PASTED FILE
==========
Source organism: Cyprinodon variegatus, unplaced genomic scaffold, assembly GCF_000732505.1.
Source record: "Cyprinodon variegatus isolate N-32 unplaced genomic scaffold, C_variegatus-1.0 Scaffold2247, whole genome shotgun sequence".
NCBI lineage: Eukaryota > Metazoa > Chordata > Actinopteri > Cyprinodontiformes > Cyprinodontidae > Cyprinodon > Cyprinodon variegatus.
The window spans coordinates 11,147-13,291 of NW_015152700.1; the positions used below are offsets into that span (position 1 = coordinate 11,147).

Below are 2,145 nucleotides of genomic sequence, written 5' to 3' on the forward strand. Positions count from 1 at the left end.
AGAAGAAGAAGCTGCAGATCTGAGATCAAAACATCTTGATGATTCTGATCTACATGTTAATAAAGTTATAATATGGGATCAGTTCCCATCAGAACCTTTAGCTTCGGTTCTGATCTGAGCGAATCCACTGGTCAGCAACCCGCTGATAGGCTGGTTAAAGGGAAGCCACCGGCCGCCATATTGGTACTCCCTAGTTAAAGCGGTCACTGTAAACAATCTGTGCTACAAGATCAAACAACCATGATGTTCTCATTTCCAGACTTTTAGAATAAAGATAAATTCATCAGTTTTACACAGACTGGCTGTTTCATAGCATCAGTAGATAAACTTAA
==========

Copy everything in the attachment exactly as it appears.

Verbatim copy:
Source organism: Cyprinodon variegatus, unplaced genomic scaffold, assembly GCF_000732505.1.
Source record: "Cyprinodon variegatus isolate N-32 unplaced genomic scaffold, C_variegatus-1.0 Scaffold2247, whole genome shotgun sequence".
NCBI lineage: Eukaryota > Metazoa > Chordata > Actinopteri > Cyprinodontiformes > Cyprinodontidae > Cyprinodon > Cyprinodon variegatus.
The window spans coordinates 11,147-13,291 of NW_015152700.1; the positions used below are offsets into that span (position 1 = coordinate 11,147).

Below are 2,145 nucleotides of genomic sequence, written 5' to 3' on the forward strand. Positions count from 1 at the left end.
AGAAGAAGAAGCTGCAGATCTGAGATCAAAACATCTTGATGATTCTGATCTACATGTTAATAAAGTTATAATATGGGATCAGTTCCCATCAGAACCTTTAGCTTCGGTTCTGATCTGAGCGAATCCACTGGTCAGCAACCCGCTGATAGGCTGGTTAAAGGGAAGCCACCGGCCGCCATATTGGTACTCCCTAGTTAAAGCGGTCACTGTAAACAATCTGTGCTACAAGATCAAACAACCATGATGTTCTCATTTCCAGACTTTTAGAATAAAGATAAATTCATCAGTTTTACACAGACTGGCTGTTTCATAGCATCAGTAGATAAACTTAA